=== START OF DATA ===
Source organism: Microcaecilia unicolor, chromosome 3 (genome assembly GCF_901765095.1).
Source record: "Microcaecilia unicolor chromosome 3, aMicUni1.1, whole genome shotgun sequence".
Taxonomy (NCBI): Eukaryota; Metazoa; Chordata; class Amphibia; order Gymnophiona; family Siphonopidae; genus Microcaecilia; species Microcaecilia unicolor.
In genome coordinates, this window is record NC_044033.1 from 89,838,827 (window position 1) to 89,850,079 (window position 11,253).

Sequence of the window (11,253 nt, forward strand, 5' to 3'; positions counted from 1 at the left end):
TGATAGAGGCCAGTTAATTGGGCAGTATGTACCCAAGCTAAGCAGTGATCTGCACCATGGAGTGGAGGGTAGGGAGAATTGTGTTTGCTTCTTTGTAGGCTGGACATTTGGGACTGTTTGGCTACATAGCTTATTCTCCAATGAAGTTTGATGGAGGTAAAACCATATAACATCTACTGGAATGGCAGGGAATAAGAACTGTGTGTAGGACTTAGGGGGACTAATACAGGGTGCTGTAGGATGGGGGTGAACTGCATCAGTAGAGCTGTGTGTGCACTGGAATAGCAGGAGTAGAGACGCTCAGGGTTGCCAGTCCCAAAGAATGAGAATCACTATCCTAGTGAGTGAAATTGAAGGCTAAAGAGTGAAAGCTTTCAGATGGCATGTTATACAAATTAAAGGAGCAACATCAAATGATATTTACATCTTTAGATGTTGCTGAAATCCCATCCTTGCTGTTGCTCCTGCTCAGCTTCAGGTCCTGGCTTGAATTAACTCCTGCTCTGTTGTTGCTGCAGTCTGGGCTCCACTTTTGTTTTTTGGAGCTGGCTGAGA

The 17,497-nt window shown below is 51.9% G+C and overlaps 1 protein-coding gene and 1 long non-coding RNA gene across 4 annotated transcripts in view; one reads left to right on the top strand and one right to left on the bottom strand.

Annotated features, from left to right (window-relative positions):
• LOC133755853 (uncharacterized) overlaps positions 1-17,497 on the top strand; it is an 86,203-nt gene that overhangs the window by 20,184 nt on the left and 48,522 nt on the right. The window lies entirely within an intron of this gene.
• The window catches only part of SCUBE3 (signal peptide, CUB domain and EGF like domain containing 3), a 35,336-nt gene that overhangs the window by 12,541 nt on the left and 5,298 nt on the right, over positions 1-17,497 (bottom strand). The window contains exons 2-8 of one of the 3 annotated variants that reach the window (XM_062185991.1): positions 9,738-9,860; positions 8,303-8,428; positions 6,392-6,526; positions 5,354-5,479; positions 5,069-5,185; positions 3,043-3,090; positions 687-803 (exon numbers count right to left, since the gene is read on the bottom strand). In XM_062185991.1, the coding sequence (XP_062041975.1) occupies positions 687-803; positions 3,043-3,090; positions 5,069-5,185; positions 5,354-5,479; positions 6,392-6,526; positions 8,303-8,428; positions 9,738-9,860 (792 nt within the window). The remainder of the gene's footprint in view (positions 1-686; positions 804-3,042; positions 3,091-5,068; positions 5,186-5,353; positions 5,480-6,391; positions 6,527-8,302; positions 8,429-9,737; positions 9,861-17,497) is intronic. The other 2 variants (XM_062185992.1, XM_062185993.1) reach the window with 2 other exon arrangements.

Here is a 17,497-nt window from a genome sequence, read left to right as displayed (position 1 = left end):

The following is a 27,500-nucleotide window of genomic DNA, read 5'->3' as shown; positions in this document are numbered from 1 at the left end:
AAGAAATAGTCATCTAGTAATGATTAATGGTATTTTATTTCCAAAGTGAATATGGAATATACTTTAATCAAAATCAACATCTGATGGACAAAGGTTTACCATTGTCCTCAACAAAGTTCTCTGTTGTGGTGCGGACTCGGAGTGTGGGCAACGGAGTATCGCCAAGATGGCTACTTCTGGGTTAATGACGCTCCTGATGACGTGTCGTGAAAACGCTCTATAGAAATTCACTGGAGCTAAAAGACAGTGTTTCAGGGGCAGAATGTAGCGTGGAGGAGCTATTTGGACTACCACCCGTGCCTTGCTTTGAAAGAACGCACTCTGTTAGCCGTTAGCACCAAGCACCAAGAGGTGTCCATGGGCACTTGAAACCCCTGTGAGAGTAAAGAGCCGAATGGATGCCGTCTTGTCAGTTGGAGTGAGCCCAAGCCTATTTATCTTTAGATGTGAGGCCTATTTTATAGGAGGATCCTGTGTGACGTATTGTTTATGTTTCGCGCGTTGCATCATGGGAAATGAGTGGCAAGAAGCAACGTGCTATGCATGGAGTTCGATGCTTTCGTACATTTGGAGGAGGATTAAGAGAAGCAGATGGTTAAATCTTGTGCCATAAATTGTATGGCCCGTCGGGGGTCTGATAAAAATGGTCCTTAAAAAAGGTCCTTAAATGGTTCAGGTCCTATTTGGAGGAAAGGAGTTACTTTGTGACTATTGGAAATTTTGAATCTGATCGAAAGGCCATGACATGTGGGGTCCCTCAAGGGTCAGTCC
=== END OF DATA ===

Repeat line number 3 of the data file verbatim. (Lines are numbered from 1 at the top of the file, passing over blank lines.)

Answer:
Taxonomy (NCBI): Eukaryota; Metazoa; Chordata; class Amphibia; order Gymnophiona; family Siphonopidae; genus Microcaecilia; species Microcaecilia unicolor.